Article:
By Ashlee McMillan
Amongst the trees and wildlife found at the Charles Sauriol Conservation Area, we spotted a peculiar looking beehive with what we thought had was a bar code on the side of it. Of course, we had to take a closer look, and to our surprise, it was a QR code.
After scanning it with the smartest of smart phones, we were led to the T.O. bee website page on Solitary Bee Nestboxes, which are man-made hives that provide artificial nesting space for female solitary, cavity-nesting bees.
T.O Bee is using QR codes to promote their Nestboxes and educate hikers in the valley. This is a great example of the wide reach social media has and how social media is being used in all aspects of our daily lives, no matter where we are. On a nature walk, a QR code would be the last thing we thought we’d see.
In collaboration with York University, the T.O. Bee website is a compilation of ideas and research on bee diversity, conservation, pollination, and habitat designs. This is a great example of the influence our urban lifestyle has on the natural spaces in Toronto.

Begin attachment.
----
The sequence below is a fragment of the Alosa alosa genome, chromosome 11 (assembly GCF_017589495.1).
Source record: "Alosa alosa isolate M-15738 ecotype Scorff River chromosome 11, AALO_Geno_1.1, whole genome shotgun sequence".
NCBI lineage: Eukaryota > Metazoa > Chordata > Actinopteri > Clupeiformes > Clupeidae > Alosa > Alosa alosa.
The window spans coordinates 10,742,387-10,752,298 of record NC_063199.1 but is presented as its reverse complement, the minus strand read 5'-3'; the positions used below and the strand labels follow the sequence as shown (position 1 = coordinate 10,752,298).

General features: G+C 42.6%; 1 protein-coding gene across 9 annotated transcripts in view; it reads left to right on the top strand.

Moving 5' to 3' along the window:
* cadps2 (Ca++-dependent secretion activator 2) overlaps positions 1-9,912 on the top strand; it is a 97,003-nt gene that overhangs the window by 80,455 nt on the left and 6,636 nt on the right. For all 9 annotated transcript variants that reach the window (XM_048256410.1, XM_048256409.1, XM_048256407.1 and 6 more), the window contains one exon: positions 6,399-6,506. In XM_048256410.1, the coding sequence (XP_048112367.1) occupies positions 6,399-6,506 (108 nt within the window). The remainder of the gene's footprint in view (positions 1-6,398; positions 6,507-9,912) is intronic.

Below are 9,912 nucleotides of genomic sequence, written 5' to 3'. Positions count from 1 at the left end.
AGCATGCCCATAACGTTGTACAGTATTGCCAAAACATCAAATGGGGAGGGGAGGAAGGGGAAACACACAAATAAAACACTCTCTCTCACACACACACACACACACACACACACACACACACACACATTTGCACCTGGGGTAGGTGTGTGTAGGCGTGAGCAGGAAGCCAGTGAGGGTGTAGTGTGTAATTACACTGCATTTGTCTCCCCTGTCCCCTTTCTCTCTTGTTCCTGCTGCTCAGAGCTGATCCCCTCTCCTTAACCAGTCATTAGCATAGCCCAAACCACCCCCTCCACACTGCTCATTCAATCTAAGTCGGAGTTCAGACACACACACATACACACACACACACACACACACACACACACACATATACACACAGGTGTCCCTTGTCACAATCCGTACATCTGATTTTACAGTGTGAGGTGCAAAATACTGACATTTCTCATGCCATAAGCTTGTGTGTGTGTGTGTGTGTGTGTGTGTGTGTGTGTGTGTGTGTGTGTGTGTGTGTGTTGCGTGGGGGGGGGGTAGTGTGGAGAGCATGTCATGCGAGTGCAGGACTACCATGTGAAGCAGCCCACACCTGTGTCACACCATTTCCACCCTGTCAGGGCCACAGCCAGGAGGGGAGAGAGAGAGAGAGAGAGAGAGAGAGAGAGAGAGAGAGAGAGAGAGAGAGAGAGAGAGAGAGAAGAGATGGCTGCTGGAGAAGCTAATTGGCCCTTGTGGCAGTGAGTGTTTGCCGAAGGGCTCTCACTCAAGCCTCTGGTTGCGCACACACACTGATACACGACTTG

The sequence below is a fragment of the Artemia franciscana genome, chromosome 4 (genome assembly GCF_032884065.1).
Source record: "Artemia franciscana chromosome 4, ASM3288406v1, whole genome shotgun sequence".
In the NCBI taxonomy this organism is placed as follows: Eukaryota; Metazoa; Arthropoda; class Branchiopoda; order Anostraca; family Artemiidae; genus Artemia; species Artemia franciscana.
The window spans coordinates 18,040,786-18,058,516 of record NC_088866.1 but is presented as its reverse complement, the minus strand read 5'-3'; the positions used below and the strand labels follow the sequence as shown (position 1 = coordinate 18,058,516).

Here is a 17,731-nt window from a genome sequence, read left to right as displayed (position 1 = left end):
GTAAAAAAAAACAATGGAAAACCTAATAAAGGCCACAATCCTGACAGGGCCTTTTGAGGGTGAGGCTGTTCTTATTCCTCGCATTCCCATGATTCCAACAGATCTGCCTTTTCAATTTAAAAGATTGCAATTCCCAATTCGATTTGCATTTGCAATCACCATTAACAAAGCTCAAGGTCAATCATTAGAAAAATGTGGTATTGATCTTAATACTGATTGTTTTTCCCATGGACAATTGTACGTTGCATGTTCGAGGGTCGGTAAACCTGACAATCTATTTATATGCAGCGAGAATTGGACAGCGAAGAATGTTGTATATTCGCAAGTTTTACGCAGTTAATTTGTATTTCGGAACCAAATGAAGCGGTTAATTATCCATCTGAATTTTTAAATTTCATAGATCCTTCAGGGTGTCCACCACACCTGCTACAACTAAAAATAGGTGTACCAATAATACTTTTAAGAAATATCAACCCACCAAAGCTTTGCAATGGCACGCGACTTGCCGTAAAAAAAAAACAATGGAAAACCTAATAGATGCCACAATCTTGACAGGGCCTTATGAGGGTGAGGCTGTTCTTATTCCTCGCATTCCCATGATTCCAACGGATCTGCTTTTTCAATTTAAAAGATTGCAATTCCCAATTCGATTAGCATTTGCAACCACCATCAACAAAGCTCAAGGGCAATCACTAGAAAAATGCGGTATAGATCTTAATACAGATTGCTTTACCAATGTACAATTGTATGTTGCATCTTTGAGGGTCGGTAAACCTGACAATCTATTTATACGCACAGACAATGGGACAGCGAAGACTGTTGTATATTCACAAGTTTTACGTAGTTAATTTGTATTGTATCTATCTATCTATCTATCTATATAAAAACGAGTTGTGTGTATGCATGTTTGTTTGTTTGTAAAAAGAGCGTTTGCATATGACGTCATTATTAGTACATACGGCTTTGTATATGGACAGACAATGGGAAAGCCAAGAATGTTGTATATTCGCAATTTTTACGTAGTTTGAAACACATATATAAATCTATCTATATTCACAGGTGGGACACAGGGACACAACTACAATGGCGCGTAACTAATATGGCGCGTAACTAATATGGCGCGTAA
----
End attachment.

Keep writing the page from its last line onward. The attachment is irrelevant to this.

Toronto is divided between its expanding urban spaces and the natural beauty found in its parks and Don Valley. Spend an afternoon at the Charles Sauriol Conservation Area, and this will be evident. Located at Lawrence Ave East, right beside the DVP, Blue Heron can be spotted along the Don River, steps away from the busy DVP.
Want to learn more about wild bees in Toronto? Check out T.O bees’s website: www.tobee.ca